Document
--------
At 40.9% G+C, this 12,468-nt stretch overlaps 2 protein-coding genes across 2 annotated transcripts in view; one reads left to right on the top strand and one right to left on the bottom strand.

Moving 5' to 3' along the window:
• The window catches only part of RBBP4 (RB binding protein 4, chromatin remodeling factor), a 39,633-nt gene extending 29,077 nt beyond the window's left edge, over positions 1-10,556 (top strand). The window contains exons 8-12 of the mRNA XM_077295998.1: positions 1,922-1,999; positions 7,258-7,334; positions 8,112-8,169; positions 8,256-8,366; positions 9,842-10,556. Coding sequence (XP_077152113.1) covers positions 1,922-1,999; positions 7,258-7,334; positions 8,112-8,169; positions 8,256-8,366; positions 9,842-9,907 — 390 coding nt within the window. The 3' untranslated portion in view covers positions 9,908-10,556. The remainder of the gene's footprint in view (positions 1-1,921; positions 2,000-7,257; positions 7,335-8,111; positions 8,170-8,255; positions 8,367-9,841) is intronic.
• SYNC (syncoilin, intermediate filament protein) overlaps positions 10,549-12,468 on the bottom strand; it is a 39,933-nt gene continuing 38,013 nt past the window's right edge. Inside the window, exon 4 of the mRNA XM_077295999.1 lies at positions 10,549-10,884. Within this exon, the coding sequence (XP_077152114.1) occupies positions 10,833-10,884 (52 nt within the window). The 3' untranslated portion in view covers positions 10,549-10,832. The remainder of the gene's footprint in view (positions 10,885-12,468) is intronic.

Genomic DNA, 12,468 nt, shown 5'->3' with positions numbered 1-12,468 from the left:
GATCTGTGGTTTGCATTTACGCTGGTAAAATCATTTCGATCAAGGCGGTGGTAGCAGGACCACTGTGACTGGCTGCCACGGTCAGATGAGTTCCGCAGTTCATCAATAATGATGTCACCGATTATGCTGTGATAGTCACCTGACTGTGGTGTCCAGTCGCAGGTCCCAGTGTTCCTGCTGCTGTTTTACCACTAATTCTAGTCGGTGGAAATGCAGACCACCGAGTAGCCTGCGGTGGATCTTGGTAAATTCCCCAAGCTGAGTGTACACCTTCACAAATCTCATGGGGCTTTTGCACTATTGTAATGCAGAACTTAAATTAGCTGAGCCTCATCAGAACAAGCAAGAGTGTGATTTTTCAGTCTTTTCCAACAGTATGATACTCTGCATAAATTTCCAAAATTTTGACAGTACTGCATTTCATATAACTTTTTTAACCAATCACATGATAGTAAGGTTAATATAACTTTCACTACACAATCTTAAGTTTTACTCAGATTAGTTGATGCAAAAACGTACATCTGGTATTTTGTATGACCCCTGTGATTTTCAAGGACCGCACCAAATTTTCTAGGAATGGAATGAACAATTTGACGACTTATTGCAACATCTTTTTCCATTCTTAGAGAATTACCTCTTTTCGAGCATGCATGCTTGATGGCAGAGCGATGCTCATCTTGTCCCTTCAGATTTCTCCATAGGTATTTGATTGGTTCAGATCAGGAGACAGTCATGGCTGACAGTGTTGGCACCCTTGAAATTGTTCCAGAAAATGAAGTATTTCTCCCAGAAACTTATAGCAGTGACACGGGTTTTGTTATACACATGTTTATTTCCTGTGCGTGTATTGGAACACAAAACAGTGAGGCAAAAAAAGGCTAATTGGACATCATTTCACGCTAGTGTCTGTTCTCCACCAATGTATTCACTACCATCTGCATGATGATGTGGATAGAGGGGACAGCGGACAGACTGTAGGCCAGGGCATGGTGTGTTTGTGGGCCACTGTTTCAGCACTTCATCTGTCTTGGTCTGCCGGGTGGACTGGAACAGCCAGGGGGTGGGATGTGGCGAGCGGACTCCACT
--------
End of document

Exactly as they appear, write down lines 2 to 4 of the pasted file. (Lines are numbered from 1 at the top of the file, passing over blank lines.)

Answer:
Moving 5' to 3' along the window:
• The window catches only part of RBBP4 (RB binding protein 4, chromatin remodeling factor), a 39,633-nt gene extending 29,077 nt beyond the window's left edge, over positions 1-10,556 (top strand). The window contains exons 8-12 of the mRNA XM_077295998.1: positions 1,922-1,999; positions 7,258-7,334; positions 8,112-8,169; positions 8,256-8,366; positions 9,842-10,556. Coding sequence (XP_077152113.1) covers positions 1,922-1,999; positions 7,258-7,334; positions 8,112-8,169; positions 8,256-8,366; positions 9,842-9,907 — 390 coding nt within the window. The 3' untranslated portion in view covers positions 9,908-10,556. The remainder of the gene's footprint in view (positions 1-1,921; positions 2,000-7,257; positions 7,335-8,111; positions 8,170-8,255; positions 8,367-9,841) is intronic.
• SYNC (syncoilin, intermediate filament protein) overlaps positions 10,549-12,468 on the bottom strand; it is a 39,933-nt gene continuing 38,013 nt past the window's right edge. Inside the window, exon 4 of the mRNA XM_077295999.1 lies at positions 10,549-10,884. Within this exon, the coding sequence (XP_077152114.1) occupies positions 10,833-10,884 (52 nt within the window). The 3' untranslated portion in view covers positions 10,549-10,832. The remainder of the gene's footprint in view (positions 10,885-12,468) is intronic.